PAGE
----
- The Washington Times - Tuesday, April 6, 2004

VILNIUS, Lithuania — Lawmakers removed Lithuania’s president from office yesterday in a narrowly approved vote that found he had abused his office through links to a Russian organized-crime figure.

In three separate, secret ballots, the 141-seat Seima, or parliament, reached the 85 votes needed to oust President Rolandas Paksas on each of the charges, although only 116 members voted each time.

Mr. Paksas, 47, won’t face another hearing or trial.

Parliament Speaker Arturas Paulauskas becomes the acting president and new elections must be held in 60 days.

While the president isn’t involved in the day-to-day running of the country — a task left to the prime minister — the head of state does serve as a leading foreign envoy. In Lithuania’s parliamentary system, the president also plays an important role in the formation of governments.

The scandal emerged in October after a government report linked Mr. Paksas to businessman Yuri Borisov, who police assert has ties to Russian organized-crime figures. Parliament launched proceedings weeks later to remove Mr. Paksas from office.

According to the balloting commission, the first charge — that Mr. Paksas illegally arranged citizenship for Mr. Borisov — was approved by a vote of 86-17; the second — that Mr. Paksas divulged state secrets — passed 86-18; the third — that he used his office for financial gain — passed 89-14.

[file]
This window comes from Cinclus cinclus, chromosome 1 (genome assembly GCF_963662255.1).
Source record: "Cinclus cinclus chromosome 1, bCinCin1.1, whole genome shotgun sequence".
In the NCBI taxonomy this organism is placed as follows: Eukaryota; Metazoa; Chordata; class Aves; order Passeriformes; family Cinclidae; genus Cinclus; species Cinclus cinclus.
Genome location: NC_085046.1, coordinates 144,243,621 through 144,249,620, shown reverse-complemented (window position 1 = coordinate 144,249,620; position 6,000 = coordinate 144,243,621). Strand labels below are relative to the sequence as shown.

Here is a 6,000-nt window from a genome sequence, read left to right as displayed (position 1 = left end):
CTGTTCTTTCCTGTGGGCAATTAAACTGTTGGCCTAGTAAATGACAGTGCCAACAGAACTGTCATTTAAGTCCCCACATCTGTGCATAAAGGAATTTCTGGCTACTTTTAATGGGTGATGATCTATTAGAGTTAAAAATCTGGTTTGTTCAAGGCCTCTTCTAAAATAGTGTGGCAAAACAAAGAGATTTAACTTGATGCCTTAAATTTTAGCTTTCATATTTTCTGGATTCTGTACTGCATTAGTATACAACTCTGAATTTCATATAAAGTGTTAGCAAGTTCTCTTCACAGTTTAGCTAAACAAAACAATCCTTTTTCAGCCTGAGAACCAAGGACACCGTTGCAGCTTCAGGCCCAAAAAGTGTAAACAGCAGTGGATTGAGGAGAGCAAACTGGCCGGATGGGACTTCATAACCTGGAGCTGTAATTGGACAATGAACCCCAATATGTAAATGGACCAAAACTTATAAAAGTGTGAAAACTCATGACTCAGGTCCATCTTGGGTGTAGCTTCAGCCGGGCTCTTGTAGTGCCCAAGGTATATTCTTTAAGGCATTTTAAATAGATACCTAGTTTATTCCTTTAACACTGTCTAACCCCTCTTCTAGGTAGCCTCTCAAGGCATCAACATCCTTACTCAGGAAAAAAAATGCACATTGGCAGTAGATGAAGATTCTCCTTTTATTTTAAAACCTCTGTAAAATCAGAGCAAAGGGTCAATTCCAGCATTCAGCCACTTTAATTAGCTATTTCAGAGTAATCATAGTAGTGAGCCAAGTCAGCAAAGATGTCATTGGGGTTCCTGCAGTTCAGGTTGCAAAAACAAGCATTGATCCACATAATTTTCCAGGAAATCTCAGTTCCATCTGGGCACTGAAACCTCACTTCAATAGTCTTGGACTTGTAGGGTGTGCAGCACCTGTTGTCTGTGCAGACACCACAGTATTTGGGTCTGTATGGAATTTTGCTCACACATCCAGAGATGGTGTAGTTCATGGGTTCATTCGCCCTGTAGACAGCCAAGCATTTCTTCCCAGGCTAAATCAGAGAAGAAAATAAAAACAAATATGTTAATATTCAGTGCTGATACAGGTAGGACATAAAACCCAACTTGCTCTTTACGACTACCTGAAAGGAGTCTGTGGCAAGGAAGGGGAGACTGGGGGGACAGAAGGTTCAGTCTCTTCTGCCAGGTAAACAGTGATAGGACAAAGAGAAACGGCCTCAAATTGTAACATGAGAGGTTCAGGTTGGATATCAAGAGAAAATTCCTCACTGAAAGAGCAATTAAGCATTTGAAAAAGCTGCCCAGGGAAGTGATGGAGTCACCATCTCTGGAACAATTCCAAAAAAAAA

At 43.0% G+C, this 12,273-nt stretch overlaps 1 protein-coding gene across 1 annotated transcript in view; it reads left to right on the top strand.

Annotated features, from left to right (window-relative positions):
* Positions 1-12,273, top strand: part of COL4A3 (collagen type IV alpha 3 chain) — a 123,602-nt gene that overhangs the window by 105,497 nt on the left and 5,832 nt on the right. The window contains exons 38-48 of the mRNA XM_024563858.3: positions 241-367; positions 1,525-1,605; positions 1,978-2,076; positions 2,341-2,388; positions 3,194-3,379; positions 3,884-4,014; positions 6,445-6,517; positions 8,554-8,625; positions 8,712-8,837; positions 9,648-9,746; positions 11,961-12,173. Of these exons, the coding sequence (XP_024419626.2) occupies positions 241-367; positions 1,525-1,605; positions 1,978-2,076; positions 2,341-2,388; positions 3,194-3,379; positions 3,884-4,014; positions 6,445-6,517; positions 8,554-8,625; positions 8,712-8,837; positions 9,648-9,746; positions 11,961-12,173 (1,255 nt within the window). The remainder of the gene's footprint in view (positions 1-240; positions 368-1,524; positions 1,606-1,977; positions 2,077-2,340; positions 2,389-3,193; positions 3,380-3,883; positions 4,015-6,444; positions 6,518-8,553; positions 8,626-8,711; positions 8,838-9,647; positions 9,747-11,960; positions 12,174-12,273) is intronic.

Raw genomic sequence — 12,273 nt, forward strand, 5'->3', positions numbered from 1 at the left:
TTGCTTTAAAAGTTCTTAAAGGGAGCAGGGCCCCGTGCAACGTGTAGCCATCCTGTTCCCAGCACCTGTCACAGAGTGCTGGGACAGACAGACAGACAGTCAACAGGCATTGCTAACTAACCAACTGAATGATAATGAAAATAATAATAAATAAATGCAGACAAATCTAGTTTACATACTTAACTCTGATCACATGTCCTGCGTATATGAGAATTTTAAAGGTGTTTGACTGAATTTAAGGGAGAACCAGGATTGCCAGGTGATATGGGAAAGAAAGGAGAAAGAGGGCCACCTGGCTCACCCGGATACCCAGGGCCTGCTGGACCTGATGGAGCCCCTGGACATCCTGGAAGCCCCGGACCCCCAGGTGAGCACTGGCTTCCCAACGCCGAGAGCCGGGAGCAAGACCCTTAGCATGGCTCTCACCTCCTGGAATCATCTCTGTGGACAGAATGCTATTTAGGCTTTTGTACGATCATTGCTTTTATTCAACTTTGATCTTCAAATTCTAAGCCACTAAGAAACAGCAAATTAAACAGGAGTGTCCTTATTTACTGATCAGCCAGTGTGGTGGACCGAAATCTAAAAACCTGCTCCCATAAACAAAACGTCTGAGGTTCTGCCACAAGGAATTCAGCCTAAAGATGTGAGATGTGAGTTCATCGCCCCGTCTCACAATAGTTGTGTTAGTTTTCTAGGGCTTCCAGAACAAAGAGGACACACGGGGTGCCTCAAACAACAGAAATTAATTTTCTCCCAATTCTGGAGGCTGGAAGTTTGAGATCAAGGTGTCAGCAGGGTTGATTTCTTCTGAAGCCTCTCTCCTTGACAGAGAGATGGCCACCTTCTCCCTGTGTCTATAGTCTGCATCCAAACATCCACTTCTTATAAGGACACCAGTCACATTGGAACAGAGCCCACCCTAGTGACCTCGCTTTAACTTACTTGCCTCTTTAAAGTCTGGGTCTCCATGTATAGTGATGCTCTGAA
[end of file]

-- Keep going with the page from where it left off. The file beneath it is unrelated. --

Many lawmakers said they were determined to remove Mr. Paksas before this Western-oriented country of 3.5 million enters the European Union on May 1, arguing that his presidency threatened to ruin the Baltic state’s reputation. Lithuania joined the NATO alliance last week.

Just minutes before the secret ballot, Mr. Paksas again protested his innocence before the legislators, who essentially acted as a jury while a judge presided.

“This is all the system’s revenge against me,” said a calm but determined-looking Mr. Paksas. “This is a vendetta for my efforts to fight corruption in this country.”

As the vote took place, some 600 Paksas supporters gathered outside the building with 200 riot police nearby. There were no immediate reports of violence.

Had Mr. Paksas resigned, he would have kept privileges accorded to ex-presidents, including a state-funded residence, pension and title of president for life. But he steadfastly refused all calls to resign. Because of the lawmakers’ vote, he lost all his benefits.

After the vote, the red-and-white flag of the Lithuanian president was lowered and taken away at the presidential headquarters in the capital, Vilnius. Presidential plates on his black BMW limousine were removed immediately.

The one-time stunt pilot was seen as the golden boy of Lithuanian politics. As Vilnius mayor in the mid-1990s, he was credited with reviving the capital’s old quarter after 50 years of neglect during Soviet rule, which ended in 1991.

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